The Portland Timbers capitalized on an error-strewn, frenetic opening to land its first MLS Cup after completing a 2-1 victory on the road over the Columbus Crew at Mapfre Stadium. Playing in Major League Soccer’s championship game for the first time in the club’s five-year history, Portland could not have dreamed of a better start. For Columbus, playing in only its second MLS Cup final and looking to repeat its 2008 success, it was a nightmare.
Just 27 seconds had ticked by on the clock when Columbus Crew goalkeeper Steve Clark dallied disastrously on the ball from a pass back and Diego Valeri was alert to close down, slide in and block Clark’s clearance into his own net. It was the fastest goal in MLS Cup history and it left Columbus shell-shocked. Further disaster was to arrive just six minutes later. This time, though, it was the officials who were guilty of a gigantic blunder on the big occasion.
After Portland took the ball clearly out of bounds down the touchline, Columbus’ Federico Higuain stopped, expecting to be given a throw-in. But the call bizarrely never arrived, Portland’s Darlington Nagbe stole the ball and played on, picking out Lucas Melano whose cross found Harrison Afful snoozing at the back post and allowing Rodney Wallace to head Portland into a 2-0 lead.
To Columbus’ great credit, they managed to steady themselves after such a traumatic opening in front of a sold-out home stadium. And continuing the mistake-laden, if entertaining nature of the game, the Crew pulled level in the 18th minute, this time off a blunder from Portland’s goalkeeper. Adam Kwarasey failed to hold onto a cross, spilling it straight to Kei Kamara, who composed himself and found space for a shot that he drilled low into the net.
Now settled into the final, it was Columbus that finished the first half the better. The breathless opening, though, gave way to something approaching a structured game. But the 20th MLS Cup was soon to descend back to the absurd.
Portland was left wondering how it failed to restore its two-goal advantage in the second half, having seen a blatant handball on the Columbus goal line missed and having hit the woodwork an incredible three times. But ultimately the unfathomable bad luck was not to matter, as Columbus, second seeds in the Eastern Conference, became just the second team to lose an MLS Cup final on home soil. Portland, which found form just at the right time to climb into the playoffs and surge past Sporting KC, Vancouver Whitecaps and FC Dallas in the playoffs, celebrated becoming kings of MLS for the first time and the first team from the Pacific northwest to land the crown.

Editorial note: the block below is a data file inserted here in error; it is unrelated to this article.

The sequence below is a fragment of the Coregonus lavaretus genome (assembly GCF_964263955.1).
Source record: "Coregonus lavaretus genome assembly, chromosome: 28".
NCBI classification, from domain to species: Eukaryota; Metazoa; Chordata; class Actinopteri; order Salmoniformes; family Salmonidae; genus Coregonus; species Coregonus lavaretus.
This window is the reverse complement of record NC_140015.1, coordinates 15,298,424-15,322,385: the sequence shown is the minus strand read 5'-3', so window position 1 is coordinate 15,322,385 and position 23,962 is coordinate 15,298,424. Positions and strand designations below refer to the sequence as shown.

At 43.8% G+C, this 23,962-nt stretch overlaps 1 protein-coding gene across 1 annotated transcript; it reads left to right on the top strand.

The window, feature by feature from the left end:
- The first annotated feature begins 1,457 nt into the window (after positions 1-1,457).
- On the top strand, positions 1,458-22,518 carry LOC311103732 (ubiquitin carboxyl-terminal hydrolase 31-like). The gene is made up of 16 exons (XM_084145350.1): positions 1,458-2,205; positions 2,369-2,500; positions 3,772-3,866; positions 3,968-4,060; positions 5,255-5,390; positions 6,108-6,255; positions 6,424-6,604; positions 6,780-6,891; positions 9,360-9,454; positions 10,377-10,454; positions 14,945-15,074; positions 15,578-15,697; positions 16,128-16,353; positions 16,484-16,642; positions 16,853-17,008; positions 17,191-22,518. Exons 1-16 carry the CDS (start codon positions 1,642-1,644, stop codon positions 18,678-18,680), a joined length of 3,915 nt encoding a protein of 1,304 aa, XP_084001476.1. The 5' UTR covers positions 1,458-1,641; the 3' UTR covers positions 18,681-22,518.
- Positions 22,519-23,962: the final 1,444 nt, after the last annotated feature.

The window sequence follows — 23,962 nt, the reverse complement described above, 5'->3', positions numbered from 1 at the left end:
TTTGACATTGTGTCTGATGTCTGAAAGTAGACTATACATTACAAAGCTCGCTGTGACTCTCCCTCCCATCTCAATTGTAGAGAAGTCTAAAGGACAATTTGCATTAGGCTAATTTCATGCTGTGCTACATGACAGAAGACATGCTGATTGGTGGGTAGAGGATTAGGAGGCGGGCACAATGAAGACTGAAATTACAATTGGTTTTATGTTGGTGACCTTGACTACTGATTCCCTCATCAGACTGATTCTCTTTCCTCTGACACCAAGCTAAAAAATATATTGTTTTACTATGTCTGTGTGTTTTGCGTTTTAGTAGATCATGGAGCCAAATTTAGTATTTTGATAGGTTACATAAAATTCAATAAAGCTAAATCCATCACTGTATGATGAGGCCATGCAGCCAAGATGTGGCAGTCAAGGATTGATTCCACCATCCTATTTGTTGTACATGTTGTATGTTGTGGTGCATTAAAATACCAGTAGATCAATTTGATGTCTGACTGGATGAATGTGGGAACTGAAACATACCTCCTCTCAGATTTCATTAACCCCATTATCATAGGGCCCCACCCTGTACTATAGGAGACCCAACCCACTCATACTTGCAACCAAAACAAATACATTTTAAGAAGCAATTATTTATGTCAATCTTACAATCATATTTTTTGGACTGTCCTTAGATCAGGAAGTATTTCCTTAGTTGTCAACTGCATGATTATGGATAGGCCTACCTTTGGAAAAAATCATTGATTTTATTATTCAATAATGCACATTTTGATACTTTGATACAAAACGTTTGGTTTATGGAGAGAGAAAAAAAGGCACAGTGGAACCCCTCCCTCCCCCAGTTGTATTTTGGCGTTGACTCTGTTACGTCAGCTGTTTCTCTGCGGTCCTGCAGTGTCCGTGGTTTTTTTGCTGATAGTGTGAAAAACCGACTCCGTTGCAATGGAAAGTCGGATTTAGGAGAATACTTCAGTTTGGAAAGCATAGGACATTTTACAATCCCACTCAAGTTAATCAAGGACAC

For coach Caleb Porter, it was the ultimate reward for a late-season tactical switch that propelled them on a nine-game unbeaten streak en route to the trophy. Nagbe’s move into the central attacking midfield role was pivotal, seeing him combine with Argentine playmaker Valeri and striker Fanendo Adi. But, in truth, any tactical plans took a backseat in a final that so often veered from the bizarre to the ridiculous. And in all the ways Porter would have envisaged the game going in preparation, he could never have planned for what transpired on Sunday.
Still, credit is due to Valeri and Portland for being switched on from the start and taking full advantage of a horrific start from Columbus and the match officials. And while the Timbers certainly rode its luck for the second goal in particular, any fortune certainly balanced itself out in the second half.
Although Columbus still had plenty of possession after the interval, it failed to create meaningful chances, and Portland really should have extended its lead. In a most bizarre play, Kamara diverted the ball against his own crossbar, before it came down, struck Columbus defender Michael Parkhurst on the line, bounced off the post, and was finally cleared away. As if that weren’t frustration enough for Portland, more was to come. Just over 10 minutes late, Timbers front man Adi headed goalward and watched in agony, as the ball came back off the post and then bounced against Clark and, luck now smiling the Crew keeper, away to safety.
Columbus, though, couldn’t take advantage of its fortune. Despite performing so impressively to beat Supporters’ Shield winners the New York Red Bulls in the Eastern Conference Championship, Gregg Berhalter and his side remains with only its 2008 success to look back on.